Movies I’m Weirdly Obsessed With: Wish Upon a Star

Remember when Katherine Heigl wasn’t an often maligned TV star/rom-com maven? Remember when the Disney Channel had TV movies with budgets and plots that befit their low quality, limited audience reach, and very targeted appeal?

Wish Upon a Star was one of the Disney movies that were deemed family friendly enough to play incessantly throughout the late 90s. It capitalized on slightly lower tier teen stars, the Andrew Keegans and Katherine Heigls, not the JTTs and Christina Riccis who were dominating the kid-oriented box office. These Disney movies recycled plots, wardrobes, movie sets, and supporting casts. They were everything to the pre-Internet kid.

For girls who had cable and were in their early teens in the late 90s, Wish Upon a Star was a quintessential 90s teen TV movie. It featured body switching hijinks and sibling rivalry, which are pretty solid plot points in the kid movie genre. Katherine Heigl played popular Winter Princess sister, Alexia Wheaton, bitchy to and snarling at her younger sister Hayley (played by burgeoning scream queen and child star Danielle Harris) who was of course grungy and nerdy and who also secretly idolized her older sister. As with all good body swaps, the sisters are contentious rivals who never understand each other but who also both secretly desire what the other has. They have nothing in common, but also probably everything. Alexia wishes she was as smart and talented as Hayley. Hayley wishes she was as pretty and socially adept as Alexia. Through their super PG attempts to ruin each other’s lives (“Alexia Hayley Wheaton is a wench!”) they learn about each other and grow closer, as TV tells me sisters do. I don’t have sisters, so I believe this is pretty much how sister friendships evolve.

The movie is completely full of clichés. It also sort of addresses some plot points that often bother me in similar body switching movies. Why do the adults not intervene in any of the girls’ hijinks? The adult Wheatons are psychologists who are trying to teach the girls valuable lessons about adulthood and maturity. The teachers all have their own baggage and quirks that all lead them to ignore the obvious problems the girls are facing. Friends are also given similar treatment in that Alexia’s friends are more frenemies who don’t actually care about her, while Hayley’s one friend is more interested in fitting in. Speaking of high school preordained social hierarchy, both girls have socially acceptable love interests.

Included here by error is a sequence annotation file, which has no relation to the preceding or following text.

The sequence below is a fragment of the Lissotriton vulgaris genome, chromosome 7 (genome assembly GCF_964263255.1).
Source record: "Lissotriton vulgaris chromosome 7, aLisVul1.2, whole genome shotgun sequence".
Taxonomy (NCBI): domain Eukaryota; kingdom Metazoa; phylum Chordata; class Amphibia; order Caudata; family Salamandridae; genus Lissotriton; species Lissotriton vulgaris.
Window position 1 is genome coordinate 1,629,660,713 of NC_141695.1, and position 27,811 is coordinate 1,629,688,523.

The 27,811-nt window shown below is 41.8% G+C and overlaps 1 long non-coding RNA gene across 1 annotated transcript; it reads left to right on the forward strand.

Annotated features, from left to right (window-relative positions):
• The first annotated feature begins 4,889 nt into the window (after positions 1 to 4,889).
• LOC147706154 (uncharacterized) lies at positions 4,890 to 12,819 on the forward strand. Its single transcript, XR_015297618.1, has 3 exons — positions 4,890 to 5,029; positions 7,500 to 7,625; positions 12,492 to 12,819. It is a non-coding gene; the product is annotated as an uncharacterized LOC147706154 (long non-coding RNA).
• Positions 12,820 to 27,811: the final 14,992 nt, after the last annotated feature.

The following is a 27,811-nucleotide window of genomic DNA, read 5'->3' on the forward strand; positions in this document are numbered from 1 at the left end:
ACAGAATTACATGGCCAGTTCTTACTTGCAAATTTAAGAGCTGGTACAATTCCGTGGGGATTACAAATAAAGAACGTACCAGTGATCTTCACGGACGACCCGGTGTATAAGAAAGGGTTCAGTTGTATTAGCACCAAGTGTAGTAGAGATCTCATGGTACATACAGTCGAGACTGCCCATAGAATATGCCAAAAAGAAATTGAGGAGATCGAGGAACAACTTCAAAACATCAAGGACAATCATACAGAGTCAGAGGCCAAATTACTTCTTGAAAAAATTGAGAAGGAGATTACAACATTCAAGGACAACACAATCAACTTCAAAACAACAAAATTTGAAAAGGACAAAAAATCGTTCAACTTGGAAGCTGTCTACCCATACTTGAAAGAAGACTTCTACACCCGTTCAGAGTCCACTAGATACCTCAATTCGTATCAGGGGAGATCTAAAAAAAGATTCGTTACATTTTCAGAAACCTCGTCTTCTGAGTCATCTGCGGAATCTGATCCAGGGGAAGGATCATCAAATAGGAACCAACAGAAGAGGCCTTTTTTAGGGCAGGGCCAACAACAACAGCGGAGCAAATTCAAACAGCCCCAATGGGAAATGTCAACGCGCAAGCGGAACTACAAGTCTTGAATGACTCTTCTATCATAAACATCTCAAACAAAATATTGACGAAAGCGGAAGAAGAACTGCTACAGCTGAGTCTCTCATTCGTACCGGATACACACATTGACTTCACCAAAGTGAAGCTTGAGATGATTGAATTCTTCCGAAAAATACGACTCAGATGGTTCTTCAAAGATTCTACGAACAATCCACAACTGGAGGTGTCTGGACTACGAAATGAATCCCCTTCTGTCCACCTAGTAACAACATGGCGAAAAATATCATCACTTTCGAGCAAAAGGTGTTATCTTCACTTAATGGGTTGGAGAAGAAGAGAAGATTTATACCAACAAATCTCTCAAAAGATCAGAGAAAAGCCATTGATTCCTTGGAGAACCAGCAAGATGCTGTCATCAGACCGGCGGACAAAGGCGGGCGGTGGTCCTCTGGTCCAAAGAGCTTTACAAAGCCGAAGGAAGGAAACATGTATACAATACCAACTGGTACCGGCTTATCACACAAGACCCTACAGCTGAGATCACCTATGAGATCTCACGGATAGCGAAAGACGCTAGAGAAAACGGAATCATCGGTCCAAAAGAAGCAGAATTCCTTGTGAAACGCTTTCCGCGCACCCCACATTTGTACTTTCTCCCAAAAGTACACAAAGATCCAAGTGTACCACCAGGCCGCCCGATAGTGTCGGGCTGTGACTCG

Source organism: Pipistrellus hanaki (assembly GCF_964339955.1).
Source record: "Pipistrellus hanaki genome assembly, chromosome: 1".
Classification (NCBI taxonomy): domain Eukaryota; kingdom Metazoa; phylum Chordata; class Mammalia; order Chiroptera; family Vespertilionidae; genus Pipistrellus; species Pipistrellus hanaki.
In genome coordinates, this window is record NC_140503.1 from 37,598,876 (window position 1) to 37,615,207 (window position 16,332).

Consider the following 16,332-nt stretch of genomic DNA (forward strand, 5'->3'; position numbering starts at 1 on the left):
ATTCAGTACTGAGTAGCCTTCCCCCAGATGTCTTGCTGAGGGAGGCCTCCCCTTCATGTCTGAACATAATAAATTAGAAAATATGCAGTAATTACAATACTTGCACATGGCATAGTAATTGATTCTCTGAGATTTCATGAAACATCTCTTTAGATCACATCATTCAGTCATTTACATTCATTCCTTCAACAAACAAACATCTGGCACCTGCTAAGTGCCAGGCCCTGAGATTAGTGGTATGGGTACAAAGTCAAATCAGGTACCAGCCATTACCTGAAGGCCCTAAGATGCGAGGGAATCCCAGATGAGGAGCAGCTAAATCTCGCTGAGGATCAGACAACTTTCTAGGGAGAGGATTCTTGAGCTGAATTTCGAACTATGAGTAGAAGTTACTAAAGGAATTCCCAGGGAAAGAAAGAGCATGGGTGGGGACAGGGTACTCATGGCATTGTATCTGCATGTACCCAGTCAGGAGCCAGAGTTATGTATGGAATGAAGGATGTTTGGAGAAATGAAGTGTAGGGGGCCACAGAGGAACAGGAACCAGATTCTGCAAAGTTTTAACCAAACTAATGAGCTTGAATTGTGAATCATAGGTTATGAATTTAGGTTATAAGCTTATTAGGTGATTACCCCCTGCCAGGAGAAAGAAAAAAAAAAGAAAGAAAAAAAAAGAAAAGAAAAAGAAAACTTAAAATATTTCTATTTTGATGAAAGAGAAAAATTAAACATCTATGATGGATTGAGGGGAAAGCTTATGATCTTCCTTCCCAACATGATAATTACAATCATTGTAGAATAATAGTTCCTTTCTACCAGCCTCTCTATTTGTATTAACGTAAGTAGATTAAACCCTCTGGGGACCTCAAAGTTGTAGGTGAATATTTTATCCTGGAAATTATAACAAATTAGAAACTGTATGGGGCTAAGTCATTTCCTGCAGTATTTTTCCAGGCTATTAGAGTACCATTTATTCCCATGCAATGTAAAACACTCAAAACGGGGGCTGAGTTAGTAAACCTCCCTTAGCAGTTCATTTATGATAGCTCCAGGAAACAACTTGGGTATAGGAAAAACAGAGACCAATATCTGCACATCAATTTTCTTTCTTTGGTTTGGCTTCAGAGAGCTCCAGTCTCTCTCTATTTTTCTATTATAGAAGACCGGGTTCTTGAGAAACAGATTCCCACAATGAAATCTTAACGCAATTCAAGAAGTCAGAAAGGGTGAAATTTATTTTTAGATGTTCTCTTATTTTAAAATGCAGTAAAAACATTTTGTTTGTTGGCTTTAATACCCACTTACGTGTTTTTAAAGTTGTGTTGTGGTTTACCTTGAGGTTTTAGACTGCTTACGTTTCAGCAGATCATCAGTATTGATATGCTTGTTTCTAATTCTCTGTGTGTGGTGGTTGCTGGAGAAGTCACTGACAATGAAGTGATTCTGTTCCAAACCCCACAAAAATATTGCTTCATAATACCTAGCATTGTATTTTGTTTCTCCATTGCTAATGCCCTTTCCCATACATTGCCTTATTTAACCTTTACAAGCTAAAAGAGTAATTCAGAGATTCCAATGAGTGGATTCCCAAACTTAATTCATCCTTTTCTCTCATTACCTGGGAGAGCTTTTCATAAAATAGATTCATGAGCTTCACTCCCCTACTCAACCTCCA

This movie also clearly attempted to replicate some aspect of the Clueless cool that filtered down to middle America in the form of frosted lipstick and knee socks. Alexia channels Cher Horowitz minus all the self-awareness and humor that made the latter great. Likewise, Hayley is Tai, pre-makeover.

That lipstick.
There is no shirt more 90s than that t-shirt.

The movie ends exactly how you would expect it to. The sisters help each other succeed. Lessons are learned. Miles are walked in one another’s shoes. The grass is definitely not greener on the other side. Hugs, cries, rinse, repeat.

Here are some of the most 90s moments in the movie:

  • This wish-undo montage.


  • Alexia’s gym clothes.


  • This gaggle of Frenemies who use rules to regulate group behavior (post-Heathers, pre-Plastics edition).

WUASBitchFriends1 WUASBitchFriends2

  • This Mom-Approved Love Interest.
Whose delicate Teen Beat generic sensibilities are offended by being called a “sick puppy.”
  • This entire screencap.


Ultimately what propels this movie into the TV movie camp pantheon is this inexplicable scene where Alexia-as-Hayley performs this bizarre table dance in the high school cafeteria in fetish gear. Remember her parents allowed her to wear this to school because they don’t want to ruin their children’s lives.

Presenting (without commentary) the best reaction faces from the Wish Upon a Star cafeteria scene:









If you don’t feel like watching Wish Upon a Star on YouTube, it is also on Netflix Instant if you have some desire to relive your youth or to try to explain the 90s to someone too young/old to remember 90s youth.

By Karishma

Karishma is a twenty-something living in New York City and is trying her hardest to live out every cliche about Millennials. This involves eating her feelings, drowning in debt and mocking infomercials. She likes sociology so much that she has two degrees in it, and is still warding off her parents' questions about a real career.

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